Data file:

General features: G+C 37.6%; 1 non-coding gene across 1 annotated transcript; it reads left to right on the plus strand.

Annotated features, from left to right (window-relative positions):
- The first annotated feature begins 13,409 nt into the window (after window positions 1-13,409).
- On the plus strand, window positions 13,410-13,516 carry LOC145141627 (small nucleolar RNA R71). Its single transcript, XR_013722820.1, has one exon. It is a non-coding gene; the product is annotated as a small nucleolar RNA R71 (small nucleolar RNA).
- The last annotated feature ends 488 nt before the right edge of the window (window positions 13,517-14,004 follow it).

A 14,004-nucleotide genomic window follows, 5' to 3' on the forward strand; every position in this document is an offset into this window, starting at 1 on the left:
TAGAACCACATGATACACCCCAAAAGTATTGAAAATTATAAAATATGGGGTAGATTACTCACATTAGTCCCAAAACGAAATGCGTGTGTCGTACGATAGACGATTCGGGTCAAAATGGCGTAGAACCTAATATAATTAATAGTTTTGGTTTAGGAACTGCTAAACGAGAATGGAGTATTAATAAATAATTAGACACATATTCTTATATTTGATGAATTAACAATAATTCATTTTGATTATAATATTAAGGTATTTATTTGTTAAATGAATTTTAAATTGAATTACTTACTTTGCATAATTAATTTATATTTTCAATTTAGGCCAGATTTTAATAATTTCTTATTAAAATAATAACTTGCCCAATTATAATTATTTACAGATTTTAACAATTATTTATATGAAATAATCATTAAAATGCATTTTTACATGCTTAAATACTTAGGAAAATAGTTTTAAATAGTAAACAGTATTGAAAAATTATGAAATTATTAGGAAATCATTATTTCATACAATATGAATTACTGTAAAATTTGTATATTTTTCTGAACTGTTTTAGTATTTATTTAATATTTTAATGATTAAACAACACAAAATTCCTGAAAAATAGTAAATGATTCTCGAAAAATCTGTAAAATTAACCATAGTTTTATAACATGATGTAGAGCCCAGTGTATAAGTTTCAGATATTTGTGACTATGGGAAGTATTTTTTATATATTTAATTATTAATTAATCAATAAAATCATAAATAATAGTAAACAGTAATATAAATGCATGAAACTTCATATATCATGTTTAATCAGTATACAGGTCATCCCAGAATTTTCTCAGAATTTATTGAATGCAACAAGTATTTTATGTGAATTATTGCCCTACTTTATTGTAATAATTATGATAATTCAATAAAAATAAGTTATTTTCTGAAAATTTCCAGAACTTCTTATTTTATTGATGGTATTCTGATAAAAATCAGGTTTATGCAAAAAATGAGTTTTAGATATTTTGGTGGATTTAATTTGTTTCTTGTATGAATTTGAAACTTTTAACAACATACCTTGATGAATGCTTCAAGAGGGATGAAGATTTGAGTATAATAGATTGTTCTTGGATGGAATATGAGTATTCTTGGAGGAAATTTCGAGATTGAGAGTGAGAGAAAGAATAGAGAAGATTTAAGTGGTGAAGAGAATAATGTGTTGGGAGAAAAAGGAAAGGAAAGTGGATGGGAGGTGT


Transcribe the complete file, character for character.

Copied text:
General features: G+C 37.6%; 1 non-coding gene across 1 annotated transcript; it reads left to right on the plus strand.

Annotated features, from left to right (window-relative positions):
- The first annotated feature begins 13,409 nt into the window (after window positions 1-13,409).
- On the plus strand, window positions 13,410-13,516 carry LOC145141627 (small nucleolar RNA R71). Its single transcript, XR_013722820.1, has one exon. It is a non-coding gene; the product is annotated as a small nucleolar RNA R71 (small nucleolar RNA).
- The last annotated feature ends 488 nt before the right edge of the window (window positions 13,517-14,004 follow it).

A 14,004-nucleotide genomic window follows, 5' to 3' on the forward strand; every position in this document is an offset into this window, starting at 1 on the left:
TAGAACCACATGATACACCCCAAAAGTATTGAAAATTATAAAATATGGGGTAGATTACTCACATTAGTCCCAAAACGAAATGCGTGTGTCGTACGATAGACGATTCGGGTCAAAATGGCGTAGAACCTAATATAATTAATAGTTTTGGTTTAGGAACTGCTAAACGAGAATGGAGTATTAATAAATAATTAGACACATATTCTTATATTTGATGAATTAACAATAATTCATTTTGATTATAATATTAAGGTATTTATTTGTTAAATGAATTTTAAATTGAATTACTTACTTTGCATAATTAATTTATATTTTCAATTTAGGCCAGATTTTAATAATTTCTTATTAAAATAATAACTTGCCCAATTATAATTATTTACAGATTTTAACAATTATTTATATGAAATAATCATTAAAATGCATTTTTACATGCTTAAATACTTAGGAAAATAGTTTTAAATAGTAAACAGTATTGAAAAATTATGAAATTATTAGGAAATCATTATTTCATACAATATGAATTACTGTAAAATTTGTATATTTTTCTGAACTGTTTTAGTATTTATTTAATATTTTAATGATTAAACAACACAAAATTCCTGAAAAATAGTAAATGATTCTCGAAAAATCTGTAAAATTAACCATAGTTTTATAACATGATGTAGAGCCCAGTGTATAAGTTTCAGATATTTGTGACTATGGGAAGTATTTTTTATATATTTAATTATTAATTAATCAATAAAATCATAAATAATAGTAAACAGTAATATAAATGCATGAAACTTCATATATCATGTTTAATCAGTATACAGGTCATCCCAGAATTTTCTCAGAATTTATTGAATGCAACAAGTATTTTATGTGAATTATTGCCCTACTTTATTGTAATAATTATGATAATTCAATAAAAATAAGTTATTTTCTGAAAATTTCCAGAACTTCTTATTTTATTGATGGTATTCTGATAAAAATCAGGTTTATGCAAAAAATGAGTTTTAGATATTTTGGTGGATTTAATTTGTTTCTTGTATGAATTTGAAACTTTTAACAACATACCTTGATGAATGCTTCAAGAGGGATGAAGATTTGAGTATAATAGATTGTTCTTGGATGGAATATGAGTATTCTTGGAGGAAATTTCGAGATTGAGAGTGAGAGAAAGAATAGAGAAGATTTAAGTGGTGAAGAGAATAATGTGTTGGGAGAAAAAGGAAAGGAAAGTGGATGGGAGGTGT